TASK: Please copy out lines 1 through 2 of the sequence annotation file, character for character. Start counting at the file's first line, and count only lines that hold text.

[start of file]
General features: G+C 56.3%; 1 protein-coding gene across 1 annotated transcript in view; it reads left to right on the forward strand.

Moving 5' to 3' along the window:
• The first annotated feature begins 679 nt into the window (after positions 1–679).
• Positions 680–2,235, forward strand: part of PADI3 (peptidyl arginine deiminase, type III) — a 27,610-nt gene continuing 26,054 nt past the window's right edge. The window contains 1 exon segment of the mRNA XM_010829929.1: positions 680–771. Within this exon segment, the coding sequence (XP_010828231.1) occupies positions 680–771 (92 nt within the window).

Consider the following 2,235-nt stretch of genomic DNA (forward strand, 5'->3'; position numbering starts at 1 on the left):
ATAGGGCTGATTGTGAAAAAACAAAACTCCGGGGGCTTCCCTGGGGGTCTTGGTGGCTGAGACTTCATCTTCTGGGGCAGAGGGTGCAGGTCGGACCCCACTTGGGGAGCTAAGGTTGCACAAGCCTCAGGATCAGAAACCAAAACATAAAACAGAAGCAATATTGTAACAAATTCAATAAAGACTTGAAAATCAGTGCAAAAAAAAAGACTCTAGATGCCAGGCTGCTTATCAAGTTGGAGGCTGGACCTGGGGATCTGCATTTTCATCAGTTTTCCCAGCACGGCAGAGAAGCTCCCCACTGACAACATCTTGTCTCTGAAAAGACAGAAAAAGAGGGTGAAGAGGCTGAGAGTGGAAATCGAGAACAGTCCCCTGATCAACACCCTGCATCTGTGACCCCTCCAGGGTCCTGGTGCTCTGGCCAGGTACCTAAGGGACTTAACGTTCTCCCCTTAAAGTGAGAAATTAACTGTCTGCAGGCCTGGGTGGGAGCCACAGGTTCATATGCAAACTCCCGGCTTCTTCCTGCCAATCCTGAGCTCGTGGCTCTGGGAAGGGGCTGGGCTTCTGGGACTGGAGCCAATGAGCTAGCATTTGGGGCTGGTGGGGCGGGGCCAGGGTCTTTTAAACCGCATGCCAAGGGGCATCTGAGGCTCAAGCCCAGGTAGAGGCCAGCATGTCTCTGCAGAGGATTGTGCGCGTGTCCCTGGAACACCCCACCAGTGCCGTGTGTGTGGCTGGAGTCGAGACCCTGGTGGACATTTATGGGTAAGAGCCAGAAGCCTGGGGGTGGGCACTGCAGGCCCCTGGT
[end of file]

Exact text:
General features: G+C 56.3%; 1 protein-coding gene across 1 annotated transcript in view; it reads left to right on the forward strand.

Moving 5' to 3' along the window: